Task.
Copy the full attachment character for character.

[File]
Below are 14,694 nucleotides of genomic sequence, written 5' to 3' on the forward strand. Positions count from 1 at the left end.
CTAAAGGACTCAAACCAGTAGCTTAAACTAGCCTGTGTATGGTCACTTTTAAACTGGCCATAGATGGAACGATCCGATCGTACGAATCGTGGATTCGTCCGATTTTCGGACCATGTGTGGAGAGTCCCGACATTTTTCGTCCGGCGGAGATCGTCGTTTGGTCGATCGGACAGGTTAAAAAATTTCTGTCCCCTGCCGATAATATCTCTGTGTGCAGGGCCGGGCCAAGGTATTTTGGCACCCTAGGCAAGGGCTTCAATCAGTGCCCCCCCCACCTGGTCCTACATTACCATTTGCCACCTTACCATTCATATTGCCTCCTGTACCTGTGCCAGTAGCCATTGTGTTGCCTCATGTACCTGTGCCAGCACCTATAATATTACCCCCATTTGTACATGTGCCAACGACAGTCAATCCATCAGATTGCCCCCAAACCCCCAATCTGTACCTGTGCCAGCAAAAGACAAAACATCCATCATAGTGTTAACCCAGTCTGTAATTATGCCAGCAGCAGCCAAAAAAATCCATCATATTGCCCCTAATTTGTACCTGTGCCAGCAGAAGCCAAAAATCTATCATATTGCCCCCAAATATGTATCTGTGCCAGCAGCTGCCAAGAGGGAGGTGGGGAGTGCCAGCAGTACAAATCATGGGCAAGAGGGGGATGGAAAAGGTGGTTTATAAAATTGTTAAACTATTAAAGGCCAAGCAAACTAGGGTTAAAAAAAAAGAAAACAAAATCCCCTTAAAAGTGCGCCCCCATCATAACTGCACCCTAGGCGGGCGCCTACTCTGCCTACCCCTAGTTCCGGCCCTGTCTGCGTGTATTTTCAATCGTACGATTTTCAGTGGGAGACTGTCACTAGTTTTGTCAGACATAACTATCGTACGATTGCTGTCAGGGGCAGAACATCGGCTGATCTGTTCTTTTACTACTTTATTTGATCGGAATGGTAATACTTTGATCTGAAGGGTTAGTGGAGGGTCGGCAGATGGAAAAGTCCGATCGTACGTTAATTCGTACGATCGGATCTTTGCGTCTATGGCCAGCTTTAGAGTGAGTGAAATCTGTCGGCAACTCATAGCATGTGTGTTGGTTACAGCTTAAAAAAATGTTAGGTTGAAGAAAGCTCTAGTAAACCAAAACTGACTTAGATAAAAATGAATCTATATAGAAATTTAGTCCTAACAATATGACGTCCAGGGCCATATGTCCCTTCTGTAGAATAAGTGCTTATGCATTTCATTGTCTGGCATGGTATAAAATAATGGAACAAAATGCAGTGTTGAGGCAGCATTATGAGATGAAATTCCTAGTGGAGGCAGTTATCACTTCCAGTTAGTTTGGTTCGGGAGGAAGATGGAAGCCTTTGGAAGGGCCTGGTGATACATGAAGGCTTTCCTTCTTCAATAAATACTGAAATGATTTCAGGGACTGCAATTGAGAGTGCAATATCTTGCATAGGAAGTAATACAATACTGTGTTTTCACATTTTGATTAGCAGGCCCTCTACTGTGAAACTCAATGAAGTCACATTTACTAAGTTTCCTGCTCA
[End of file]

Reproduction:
Below are 14,694 nucleotides of genomic sequence, written 5' to 3' on the forward strand. Positions count from 1 at the left end.
CTAAAGGACTCAAACCAGTAGCTTAAACTAGCCTGTGTATGGTCACTTTTAAACTGGCCATAGATGGAACGATCCGATCGTACGAATCGTGGATTCGTCCGATTTTCGGACCATGTGTGGAGAGTCCCGACATTTTTCGTCCGGCGGAGATCGTCGTTTGGTCGATCGGACAGGTTAAAAAATTTCTGTCCCCTGCCGATAATATCTCTGTGTGCAGGGCCGGGCCAAGGTATTTTGGCACCCTAGGCAAGGGCTTCAATCAGTGCCCCCCCCACCTGGTCCTACATTACCATTTGCCACCTTACCATTCATATTGCCTCCTGTACCTGTGCCAGTAGCCATTGTGTTGCCTCATGTACCTGTGCCAGCACCTATAATATTACCCCCATTTGTACATGTGCCAACGACAGTCAATCCATCAGATTGCCCCCAAACCCCCAATCTGTACCTGTGCCAGCAAAAGACAAAACATCCATCATAGTGTTAACCCAGTCTGTAATTATGCCAGCAGCAGCCAAAAAAATCCATCATATTGCCCCTAATTTGTACCTGTGCCAGCAGAAGCCAAAAATCTATCATATTGCCCCCAAATATGTATCTGTGCCAGCAGCTGCCAAGAGGGAGGTGGGGAGTGCCAGCAGTACAAATCATGGGCAAGAGGGGGATGGAAAAGGTGGTTTATAAAATTGTTAAACTATTAAAGGCCAAGCAAACTAGGGTTAAAAAAAAAGAAAACAAAATCCCCTTAAAAGTGCGCCCCCATCATAACTGCACCCTAGGCGGGCGCCTACTCTGCCTACCCCTAGTTCCGGCCCTGTCTGCGTGTATTTTCAATCGTACGATTTTCAGTGGGAGACTGTCACTAGTTTTGTCAGACATAACTATCGTACGATTGCTGTCAGGGGCAGAACATCGGCTGATCTGTTCTTTTACTACTTTATTTGATCGGAATGGTAATACTTTGATCTGAAGGGTTAGTGGAGGGTCGGCAGATGGAAAAGTCCGATCGTACGTTAATTCGTACGATCGGATCTTTGCGTCTATGGCCAGCTTTAGAGTGAGTGAAATCTGTCGGCAACTCATAGCATGTGTGTTGGTTACAGCTTAAAAAAATGTTAGGTTGAAGAAAGCTCTAGTAAACCAAAACTGACTTAGATAAAAATGAATCTATATAGAAATTTAGTCCTAACAATATGACGTCCAGGGCCATATGTCCCTTCTGTAGAATAAGTGCTTATGCATTTCATTGTCTGGCATGGTATAAAATAATGGAACAAAATGCAGTGTTGAGGCAGCATTATGAGATGAAATTCCTAGTGGAGGCAGTTATCACTTCCAGTTAGTTTGGTTCGGGAGGAAGATGGAAGCCTTTGGAAGGGCCTGGTGATACATGAAGGCTTTCCTTCTTCAATAAATACTGAAATGATTTCAGGGACTGCAATTGAGAGTGCAATATCTTGCATAGGAAGTAATACAATACTGTGTTTTCACATTTTGATTAGCAGGCCCTCTACTGTGAAACTCAATGAAGTCACATTTACTAAGTTTCCTGCTCA